Risk factors

Michael Alan Hamlin

Posted on August 26, 2009

Negative perception of the Philippines, including the tight labor market for knowledge workers, is increasingly viewed as a significant risk factor by the business process outsourcing (BPO) industry. Preliminary results of the latest industry survey conducted by the Business Processing Association of the Philippines (BPA/P) and Outsource2Philippines (O2P) suggest that negative publicity and media reports internationally are taking a toll on the Philippines’ already “not-quite-glowing” brand.

The complete results of the survey will be announced in the next regular CEO breakfast briefing conducted by BPA/P and O2P, which is scheduled September 30. That briefing will focus on the state of the knowledge process outsourcing (KPO) industry-which is bright if things go well-and the business continuity issues and risk factors that are at the core of investment decisions in an industry in which country competition has become fierce. (Disclosure: BPA/P is a client of my firm, which conducted the online survey. I am a director of O2P.)

In the latest survey-again, results are preliminary-51% of respondents indicated that “negative perception” of the Philippines is a level one, two, or three risk factor associated with doing business in the Philippines, and 20% said it is a level one factor. A slightly lower percentage, 49%, said the “tight labor market” is a level one, two, or three risk factor in their view, but 23% of respondents said it was a level one risk factor.

The tight labor market for knowledge workers-an even more obvious and important factor for KPO than BPO-is probably responsible in part for the negative perception of the Philippines. But it’s not the only factor responsible. Fifty-five percent of respondents said that government corruption is a level one, two, or three risk factor associated with doing business in the Philippines, although only 11% said it is a level one factor.

Since the survey took place during the period in which former president Corazon C. Aquino passed away and local and international coverage of the U.S. visit of president Gloria Macapagal-Arroyo was at its highest, it is not surprising that 45% of respondents view “political instability” as a level one, two, or three risk factor. Fifteen percent of respondents indicated that it is a level one risk factor.

The sad passing of Mrs. Aquino was said by a number of commentators to provide a harsh foil against which to evaluate the current administration, especially in terms of its respect for freedom and constitutional democracy. Mrs. Arroyo’s critics have alleged that the administration and its supporters are attempting to prolong its hold on power by revising the constitution and shifting government to a parliamentary system. Mrs. Aquino’s legacy is restoring and preserving democracy and overseeing a peaceful transition of power, in contrast.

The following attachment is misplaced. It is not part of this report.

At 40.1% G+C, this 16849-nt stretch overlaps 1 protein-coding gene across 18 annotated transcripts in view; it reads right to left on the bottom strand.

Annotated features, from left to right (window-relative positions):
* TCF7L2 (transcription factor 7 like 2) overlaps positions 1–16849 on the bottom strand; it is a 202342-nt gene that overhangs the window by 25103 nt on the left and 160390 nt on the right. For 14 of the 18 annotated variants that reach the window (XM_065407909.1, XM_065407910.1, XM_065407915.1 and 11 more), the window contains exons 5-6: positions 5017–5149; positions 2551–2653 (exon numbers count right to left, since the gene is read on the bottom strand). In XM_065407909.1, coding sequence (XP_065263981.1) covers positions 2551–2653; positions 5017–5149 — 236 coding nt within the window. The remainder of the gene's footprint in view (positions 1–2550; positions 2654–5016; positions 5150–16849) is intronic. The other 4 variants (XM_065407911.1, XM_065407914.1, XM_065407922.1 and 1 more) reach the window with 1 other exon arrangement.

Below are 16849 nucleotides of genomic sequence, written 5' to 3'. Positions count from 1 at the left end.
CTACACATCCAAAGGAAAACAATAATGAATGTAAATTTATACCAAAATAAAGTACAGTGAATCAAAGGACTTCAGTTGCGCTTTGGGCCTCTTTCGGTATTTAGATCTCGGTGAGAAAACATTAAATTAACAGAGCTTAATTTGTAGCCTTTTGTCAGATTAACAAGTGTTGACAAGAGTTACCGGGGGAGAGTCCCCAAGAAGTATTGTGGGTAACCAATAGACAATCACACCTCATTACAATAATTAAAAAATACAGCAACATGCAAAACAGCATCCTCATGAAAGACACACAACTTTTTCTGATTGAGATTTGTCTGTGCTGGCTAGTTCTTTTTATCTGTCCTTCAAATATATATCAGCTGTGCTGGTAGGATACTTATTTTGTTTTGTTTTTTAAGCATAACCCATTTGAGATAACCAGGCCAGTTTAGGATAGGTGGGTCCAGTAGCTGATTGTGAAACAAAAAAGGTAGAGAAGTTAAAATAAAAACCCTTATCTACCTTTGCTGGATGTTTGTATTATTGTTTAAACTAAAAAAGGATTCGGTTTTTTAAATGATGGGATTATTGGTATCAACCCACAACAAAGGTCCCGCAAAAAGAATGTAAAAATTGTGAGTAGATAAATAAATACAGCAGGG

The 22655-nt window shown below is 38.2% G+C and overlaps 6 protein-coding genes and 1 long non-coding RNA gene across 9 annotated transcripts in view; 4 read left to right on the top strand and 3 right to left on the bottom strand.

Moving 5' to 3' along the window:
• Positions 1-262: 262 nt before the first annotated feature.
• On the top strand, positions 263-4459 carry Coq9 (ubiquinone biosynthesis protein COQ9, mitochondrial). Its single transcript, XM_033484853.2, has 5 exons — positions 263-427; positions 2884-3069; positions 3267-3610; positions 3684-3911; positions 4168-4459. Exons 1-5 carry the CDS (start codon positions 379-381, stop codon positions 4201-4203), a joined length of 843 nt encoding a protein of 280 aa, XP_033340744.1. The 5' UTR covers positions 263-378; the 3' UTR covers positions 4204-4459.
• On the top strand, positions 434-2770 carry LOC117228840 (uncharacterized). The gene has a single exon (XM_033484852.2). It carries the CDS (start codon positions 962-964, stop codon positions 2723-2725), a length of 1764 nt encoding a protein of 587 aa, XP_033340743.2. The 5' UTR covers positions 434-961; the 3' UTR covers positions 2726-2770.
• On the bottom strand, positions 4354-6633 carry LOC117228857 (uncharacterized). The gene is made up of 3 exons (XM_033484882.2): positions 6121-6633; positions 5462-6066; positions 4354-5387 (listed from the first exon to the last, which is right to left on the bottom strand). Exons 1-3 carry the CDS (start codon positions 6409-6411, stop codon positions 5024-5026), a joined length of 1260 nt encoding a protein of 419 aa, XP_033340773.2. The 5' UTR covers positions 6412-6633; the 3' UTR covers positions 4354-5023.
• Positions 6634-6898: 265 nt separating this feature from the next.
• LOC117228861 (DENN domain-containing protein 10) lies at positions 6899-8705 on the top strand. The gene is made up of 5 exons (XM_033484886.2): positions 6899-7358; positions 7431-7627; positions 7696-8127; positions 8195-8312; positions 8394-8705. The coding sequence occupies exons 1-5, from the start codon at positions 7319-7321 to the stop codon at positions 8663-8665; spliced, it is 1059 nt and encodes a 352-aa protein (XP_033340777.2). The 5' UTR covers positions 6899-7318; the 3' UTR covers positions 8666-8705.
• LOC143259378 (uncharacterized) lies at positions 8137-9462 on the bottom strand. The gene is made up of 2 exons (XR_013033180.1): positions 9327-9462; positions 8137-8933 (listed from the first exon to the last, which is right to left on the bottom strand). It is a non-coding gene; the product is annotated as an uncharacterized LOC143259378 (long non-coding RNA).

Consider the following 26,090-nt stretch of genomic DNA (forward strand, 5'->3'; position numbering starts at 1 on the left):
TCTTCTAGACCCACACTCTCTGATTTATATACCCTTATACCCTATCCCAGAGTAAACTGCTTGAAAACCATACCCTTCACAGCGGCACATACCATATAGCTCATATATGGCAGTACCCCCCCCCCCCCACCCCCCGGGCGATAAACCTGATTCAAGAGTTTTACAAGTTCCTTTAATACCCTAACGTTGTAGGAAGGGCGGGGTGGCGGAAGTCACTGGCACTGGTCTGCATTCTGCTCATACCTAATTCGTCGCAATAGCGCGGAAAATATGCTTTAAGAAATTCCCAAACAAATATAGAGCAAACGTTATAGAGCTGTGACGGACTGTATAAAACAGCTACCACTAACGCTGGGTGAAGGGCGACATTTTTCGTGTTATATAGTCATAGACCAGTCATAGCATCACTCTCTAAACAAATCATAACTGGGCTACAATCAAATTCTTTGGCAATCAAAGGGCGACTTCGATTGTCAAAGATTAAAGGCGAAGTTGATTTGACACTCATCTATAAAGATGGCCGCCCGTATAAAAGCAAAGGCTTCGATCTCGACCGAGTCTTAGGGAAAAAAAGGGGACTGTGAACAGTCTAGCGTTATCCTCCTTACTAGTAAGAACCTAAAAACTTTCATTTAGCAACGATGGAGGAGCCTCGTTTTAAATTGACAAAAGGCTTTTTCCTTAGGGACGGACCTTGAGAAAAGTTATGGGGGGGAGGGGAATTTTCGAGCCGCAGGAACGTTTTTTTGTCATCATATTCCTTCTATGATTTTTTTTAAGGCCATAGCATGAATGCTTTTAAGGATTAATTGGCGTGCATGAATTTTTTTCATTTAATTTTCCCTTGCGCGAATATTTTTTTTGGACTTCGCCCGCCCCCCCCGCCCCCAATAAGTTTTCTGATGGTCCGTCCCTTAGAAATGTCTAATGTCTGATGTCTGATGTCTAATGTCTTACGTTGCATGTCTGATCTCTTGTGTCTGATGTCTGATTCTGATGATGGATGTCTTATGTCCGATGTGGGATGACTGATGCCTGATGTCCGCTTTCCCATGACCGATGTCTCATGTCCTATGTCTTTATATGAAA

Actually, the visit of the Philippine president went largely unnoticed by U.S. media with the exception of the Washington Times, which twice criticized the visit and Mrs. Arroyo on its opinion page and urged U.S. president Barack Obama not to meet with her. The New York Post and the Washington Post both ran short blurbs on large and expensive private dinners administration supporters are said to have underwritten for Mrs. Arroyo and her entourage to the tune of $20,000 and $15,000, respectively. The Post followed up on its blurb when a maelstrom of criticism resulted when the stories were re-reported here.

Respondents are based in the Philippines, and the local coverage of these stories-including the administration’s dismissal of the Times editorials-may have affected their perspectives nevertheless. Regular international coverage of terrorist and insurgent activity in the southern Philippines casts a wider net, however, especially when it is associated with the presence of U.S. troops. Risk consultancies and other analysts regularly advise BPO and KPO investors on the veracity of these stories, as well as other factors such as corruption and local political sentiment. This is the more likely source of international negative perception of the Philippines among investors, and may have had some effect on respondents’ views as well.

What is the impact of these views on the perceived competitiveness of the Philippines? About 45% of respondents said that compared to India-the Philippines’ largest BPO and KPO competitor-doing business in the Philippines involves about the same risk (33%), more risk (10%), or much more risk (2%). A slight majority of respondents indicated that doing business in the Philippines is less risky (43%) or much less risky (13%) than doing business in India.

In recent years, the Philippines has been seen to be a much less risky place to do business than in India. Does the survey suggest that is changing? Perhaps. The CEO briefing next month with provide top industry representatives the chance to weigh in.

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